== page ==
Governor Andrew Cuomo will appoint three of its seven members. Judge Lippman will appoint two members and Assembly Speaker Sheldon Silver, D-Manhattan, and Senator Dean G. Skelos, R-Nassau, as the incoming temporary president of the Senate, will each have one designee. The governor will designate the chairman.

The law provides that, "to the extent practicable," members of the compensation commission should have experience in one or more of three areas: executive compensation, human resource administration and financial management.

In determining judicial compensation, the new law instructs the commission to consider "all appropriate factors," including six that are specifically enumerated. Those are the overall economic climate; rates of inflation; changes in public sector spending; compensation levels for judges and elected public officials in other states and in the federal government; compensation received by professionals in government, academia as well as those in the private and non-profit sectors; and the state's ability to fund salary increases.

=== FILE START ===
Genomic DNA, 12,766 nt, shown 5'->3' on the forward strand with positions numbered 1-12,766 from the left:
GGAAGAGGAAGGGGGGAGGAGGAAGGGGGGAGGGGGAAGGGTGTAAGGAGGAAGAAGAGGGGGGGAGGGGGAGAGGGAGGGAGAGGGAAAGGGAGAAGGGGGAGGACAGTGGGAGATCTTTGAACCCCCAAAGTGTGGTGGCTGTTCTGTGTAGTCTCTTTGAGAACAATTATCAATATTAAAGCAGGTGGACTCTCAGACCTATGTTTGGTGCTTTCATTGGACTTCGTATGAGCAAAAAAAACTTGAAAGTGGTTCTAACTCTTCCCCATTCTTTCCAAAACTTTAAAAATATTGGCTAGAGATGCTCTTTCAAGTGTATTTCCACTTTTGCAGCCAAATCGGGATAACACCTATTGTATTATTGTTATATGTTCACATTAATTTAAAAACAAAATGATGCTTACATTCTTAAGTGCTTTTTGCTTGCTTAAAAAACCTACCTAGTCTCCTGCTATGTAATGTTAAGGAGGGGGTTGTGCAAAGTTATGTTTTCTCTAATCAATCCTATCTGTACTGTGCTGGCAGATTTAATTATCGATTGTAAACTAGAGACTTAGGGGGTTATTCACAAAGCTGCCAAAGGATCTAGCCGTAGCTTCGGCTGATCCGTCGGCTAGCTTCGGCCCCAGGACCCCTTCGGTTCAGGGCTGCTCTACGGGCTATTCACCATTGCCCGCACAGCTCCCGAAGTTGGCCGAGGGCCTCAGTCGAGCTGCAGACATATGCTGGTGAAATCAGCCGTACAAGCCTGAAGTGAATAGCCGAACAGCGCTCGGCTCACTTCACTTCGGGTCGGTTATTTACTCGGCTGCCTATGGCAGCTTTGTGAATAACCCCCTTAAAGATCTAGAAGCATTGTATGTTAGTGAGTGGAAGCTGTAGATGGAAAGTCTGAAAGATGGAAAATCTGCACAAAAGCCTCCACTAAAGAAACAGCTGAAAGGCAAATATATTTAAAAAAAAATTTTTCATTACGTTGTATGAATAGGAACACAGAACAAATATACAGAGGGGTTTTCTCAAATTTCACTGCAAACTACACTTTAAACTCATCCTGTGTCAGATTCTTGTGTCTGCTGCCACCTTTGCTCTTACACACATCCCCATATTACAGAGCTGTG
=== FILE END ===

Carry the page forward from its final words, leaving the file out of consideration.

According to the latest estimates, the state government faces a $9.3 billion budget gap for the year that begins April 1.

When asked if it is realistic to expect increases in light of a stalled economy and dismal budget outlook for state finances, Mr. Paterson noted that there were other factors in the statute that would support increases such as the rate of inflation since judicial pay was last increased and the instruction to look at the pay of federal judges.

Federal district court judges are paid $174,000; state Supreme Court justices make $136,700 per year.

Mr. Paterson, however, said he would "not speculate on what the commission will do because it was created to be independent."

'A long journey'

In their remarks at the signing ceremony, both Mr. Paterson and Judge Lippman revealed how long a judicial pay raise has been a top priority for them both.

Shortly before convening the special session that produced the new law two weeks ago (NYLJ, Dec. 1), Mr. Patterson said he went to the chief judge and told him that he was going to try one more time.

Judge Lippman described "a long journey" that started when he was chief administrative judge and Mr. Paterson was minority leader of the Senate. He said that the two often discussed the need for a pay raise coupled with a commission to take the issue out of the political process.